Chapter 5: The Unity of Emptiness
If you do not discriminate between coarse and fine
you will not be tempted to prejudice and opinion.
If you don’t distinguish between coarse and fine, good and bad, beauty and ugliness, this and that - if you don’t distinguish, if you don’t discriminate, you simply accept the whole as it is. You don’t put your mind in it, you don’t become a judge. You simply say, “It is so.”
The thorn is there, you say, “It is so,” the rose is there, you say, “It is so”; a saint is there, you say, “It is so,” a sinner is there, you say, “It is so”. And the whole knows; nobody else can know why a sinner exists. There must be some reason, but that is a mystery for the whole, not for you to bother about.
The whole gives birth to saints and sinners, thorns and roses - only the whole knows why. You simply fall into the whole and you don’t make any discriminations. You will also know why, but only when you have become the whole.
The mystery is solved when you have become the mystery itself. You cannot solve it remaining yourself. If you remain yourself you will become a great philosopher. You will have many answers and no answer; you will have many theories but no truth. But if you become the mystery itself, you will know. But that knowledge is so delicate it cannot be put into words. That knowledge is so paradoxical it defies all language. That knowledge is so contradictory because opposites lose boundaries, they become one. No word can say it.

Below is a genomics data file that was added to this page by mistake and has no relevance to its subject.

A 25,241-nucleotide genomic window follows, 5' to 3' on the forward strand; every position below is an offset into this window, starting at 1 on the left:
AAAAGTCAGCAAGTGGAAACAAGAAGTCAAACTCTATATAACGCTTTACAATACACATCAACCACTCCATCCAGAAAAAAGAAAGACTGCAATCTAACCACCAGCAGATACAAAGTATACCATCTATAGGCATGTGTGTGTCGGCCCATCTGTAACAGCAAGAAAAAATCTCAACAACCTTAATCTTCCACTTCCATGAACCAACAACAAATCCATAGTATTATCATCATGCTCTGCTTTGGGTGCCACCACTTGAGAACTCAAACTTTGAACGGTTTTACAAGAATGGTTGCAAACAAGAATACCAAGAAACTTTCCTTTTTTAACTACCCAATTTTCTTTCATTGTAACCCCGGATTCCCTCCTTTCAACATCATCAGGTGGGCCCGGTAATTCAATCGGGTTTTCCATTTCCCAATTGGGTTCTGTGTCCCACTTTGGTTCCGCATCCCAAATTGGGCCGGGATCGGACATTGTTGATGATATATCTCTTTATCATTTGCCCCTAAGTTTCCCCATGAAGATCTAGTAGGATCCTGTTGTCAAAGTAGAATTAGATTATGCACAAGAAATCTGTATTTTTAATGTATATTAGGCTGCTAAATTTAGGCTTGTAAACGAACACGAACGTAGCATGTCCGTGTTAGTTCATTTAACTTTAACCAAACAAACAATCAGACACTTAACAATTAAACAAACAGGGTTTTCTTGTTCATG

The figure means the word and the background means the silence. In that knowledge the figure and the background have become one, the silence and the word have become one. How can you say it? But still it has to be said because there are many who are thirsty for it. Even hearing about it, it may be that somebody’s heart starts on a journey. That’s why Sosan is saying these things.
Sosan knows they cannot be said, because whenever you say it you have to make discrimination. Whenever you say something you have to choose a word. Whenever you have to say something, you prefer this to that and the mind enters.
But nobody has tried better than Sosan. He is incomparable. You cannot find another man who has put that silence into words so beautifully. Even a Buddha will feel jealous. This Sosan is really a master - a master of silence and a master of words. He has put something into this world which doesn’t belong to this world. He has penetrated with words a deep silence of his experience.
Listen to his words - not only listen, imbibe. Let them melt into your heart. Don’t memorize them. Let them move into your bloodstream and become your blood and bones. Imbibe, eat them, digest them, and forget them. And they have tremendous power to transform.
Enough for today.